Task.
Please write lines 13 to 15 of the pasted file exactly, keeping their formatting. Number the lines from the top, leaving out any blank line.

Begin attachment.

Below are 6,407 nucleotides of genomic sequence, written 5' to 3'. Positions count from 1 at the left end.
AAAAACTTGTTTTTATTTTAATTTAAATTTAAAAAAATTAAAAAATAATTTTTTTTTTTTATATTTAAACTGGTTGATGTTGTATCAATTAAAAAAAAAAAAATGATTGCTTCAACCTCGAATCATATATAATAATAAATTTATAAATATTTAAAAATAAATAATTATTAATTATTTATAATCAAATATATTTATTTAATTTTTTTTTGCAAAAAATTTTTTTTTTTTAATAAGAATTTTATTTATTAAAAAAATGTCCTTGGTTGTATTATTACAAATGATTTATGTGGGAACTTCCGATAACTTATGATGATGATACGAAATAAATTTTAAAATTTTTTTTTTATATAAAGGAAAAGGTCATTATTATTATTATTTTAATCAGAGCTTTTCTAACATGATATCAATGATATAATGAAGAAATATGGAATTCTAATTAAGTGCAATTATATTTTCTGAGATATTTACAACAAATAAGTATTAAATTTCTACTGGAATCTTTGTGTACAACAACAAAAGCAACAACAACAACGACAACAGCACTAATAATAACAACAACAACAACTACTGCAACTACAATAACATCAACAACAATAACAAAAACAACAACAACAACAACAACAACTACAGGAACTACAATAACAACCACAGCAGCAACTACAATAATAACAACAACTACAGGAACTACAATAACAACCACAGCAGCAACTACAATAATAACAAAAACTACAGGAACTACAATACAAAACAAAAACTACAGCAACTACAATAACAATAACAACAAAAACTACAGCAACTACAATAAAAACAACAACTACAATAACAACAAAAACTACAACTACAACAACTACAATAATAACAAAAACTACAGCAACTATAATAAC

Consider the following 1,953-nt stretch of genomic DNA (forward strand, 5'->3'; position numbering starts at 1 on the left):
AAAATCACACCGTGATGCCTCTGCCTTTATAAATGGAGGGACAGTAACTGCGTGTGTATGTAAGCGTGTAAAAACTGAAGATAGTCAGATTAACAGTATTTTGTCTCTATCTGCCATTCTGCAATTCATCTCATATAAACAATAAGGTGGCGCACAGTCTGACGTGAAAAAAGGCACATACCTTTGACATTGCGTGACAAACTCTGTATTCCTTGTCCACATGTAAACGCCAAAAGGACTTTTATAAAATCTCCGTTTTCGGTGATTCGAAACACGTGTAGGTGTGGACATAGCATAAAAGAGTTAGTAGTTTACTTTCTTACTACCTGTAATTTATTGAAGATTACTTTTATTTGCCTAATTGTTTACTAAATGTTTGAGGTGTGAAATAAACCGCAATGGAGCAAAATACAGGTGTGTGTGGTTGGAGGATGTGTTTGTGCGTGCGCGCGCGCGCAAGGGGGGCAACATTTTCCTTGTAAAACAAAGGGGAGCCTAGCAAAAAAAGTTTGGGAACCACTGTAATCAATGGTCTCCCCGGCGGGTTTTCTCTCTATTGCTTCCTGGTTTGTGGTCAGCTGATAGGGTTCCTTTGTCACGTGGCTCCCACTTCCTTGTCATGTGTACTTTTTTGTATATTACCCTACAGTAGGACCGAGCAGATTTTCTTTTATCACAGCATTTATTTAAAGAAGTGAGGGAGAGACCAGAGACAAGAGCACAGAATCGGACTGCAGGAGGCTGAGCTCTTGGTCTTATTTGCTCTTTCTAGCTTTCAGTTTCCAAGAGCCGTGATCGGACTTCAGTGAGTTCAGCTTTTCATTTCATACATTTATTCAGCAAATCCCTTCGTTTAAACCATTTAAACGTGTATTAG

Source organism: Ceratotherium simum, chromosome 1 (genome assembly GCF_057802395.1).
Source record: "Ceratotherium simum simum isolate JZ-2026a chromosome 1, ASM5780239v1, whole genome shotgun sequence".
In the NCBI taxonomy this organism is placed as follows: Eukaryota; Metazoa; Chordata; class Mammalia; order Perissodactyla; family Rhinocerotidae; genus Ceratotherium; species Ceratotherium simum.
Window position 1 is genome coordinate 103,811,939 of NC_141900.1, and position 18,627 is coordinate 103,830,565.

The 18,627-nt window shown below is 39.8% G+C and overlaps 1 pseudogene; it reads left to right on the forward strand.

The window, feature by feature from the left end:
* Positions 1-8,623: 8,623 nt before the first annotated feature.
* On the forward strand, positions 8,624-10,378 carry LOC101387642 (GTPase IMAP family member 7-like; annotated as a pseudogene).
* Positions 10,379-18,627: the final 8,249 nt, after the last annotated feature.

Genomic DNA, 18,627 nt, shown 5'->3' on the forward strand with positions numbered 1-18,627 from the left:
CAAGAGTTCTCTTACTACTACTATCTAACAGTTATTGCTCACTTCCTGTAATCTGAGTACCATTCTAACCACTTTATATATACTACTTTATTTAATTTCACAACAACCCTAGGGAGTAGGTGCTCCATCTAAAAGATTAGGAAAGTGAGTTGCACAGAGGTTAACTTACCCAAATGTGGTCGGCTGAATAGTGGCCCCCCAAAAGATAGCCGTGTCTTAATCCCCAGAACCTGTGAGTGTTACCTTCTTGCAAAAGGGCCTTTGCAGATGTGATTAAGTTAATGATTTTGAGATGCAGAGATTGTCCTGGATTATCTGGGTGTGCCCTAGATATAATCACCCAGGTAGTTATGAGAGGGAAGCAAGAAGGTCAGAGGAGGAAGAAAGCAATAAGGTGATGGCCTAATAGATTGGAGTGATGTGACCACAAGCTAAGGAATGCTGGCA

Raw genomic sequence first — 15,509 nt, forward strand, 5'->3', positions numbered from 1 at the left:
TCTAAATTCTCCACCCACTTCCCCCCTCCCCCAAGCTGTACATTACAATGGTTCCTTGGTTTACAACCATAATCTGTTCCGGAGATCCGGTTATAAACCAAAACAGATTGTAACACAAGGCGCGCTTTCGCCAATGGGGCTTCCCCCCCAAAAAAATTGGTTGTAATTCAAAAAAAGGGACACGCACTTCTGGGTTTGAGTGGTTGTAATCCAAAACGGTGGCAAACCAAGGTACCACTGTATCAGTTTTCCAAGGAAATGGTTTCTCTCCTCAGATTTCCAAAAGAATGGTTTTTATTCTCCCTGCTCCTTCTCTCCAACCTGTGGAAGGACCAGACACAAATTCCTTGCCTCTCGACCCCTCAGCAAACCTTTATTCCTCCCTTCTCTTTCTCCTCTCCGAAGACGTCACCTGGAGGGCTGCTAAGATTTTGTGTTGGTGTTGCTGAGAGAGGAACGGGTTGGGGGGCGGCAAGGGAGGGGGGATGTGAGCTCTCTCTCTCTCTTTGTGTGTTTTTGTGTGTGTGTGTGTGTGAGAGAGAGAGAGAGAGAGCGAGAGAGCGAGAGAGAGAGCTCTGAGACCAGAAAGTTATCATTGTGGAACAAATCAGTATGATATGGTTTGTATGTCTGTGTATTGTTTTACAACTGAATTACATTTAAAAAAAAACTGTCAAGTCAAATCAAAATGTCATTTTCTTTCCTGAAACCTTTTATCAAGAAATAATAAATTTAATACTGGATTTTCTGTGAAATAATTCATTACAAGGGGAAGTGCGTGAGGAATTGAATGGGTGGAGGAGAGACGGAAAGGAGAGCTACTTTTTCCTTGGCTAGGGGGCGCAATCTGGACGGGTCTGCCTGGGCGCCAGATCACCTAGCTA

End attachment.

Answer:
* Positions 10,379-18,627: the final 8,249 nt, after the last annotated feature.

Genomic DNA, 18,627 nt, shown 5'->3' on the forward strand with positions numbered 1-18,627 from the left:
CAAGAGTTCTCTTACTACTACTATCTAACAGTTATTGCTCACTTCCTGTAATCTGAGTACCATTCTAACCACTTTATATATACTACTTTATTTAATTTCACAACAACCCTAGGGAGTAGGTGCTCCATCTAAAAGATTAGGAAAGTGAGTTGCACAGAGGTTAACTTACCCAAATGTGGTCGGCTGAATAGTGGCCCCCCAAAAGATAGCCGTGTCTTAATCCCCAGAACCTGTGAGTGTTACCTTCTTGCAAAAGGGCCTTTGCAGATGTGATTAAGTTAATGATTTTGAGATGCAGAGATTGTCCTGGATTATCTGGGTGTGCCCTAGATATAATCACCCAGGTAGTTATGAGAGGGAAGCAAGAAGGTCAGAGGAGGAAGAAAGCAATAAGGTGATGGCCTAATAGATTGGAGTGATGTGACCACAAGCTAAGGAATGCTGGCA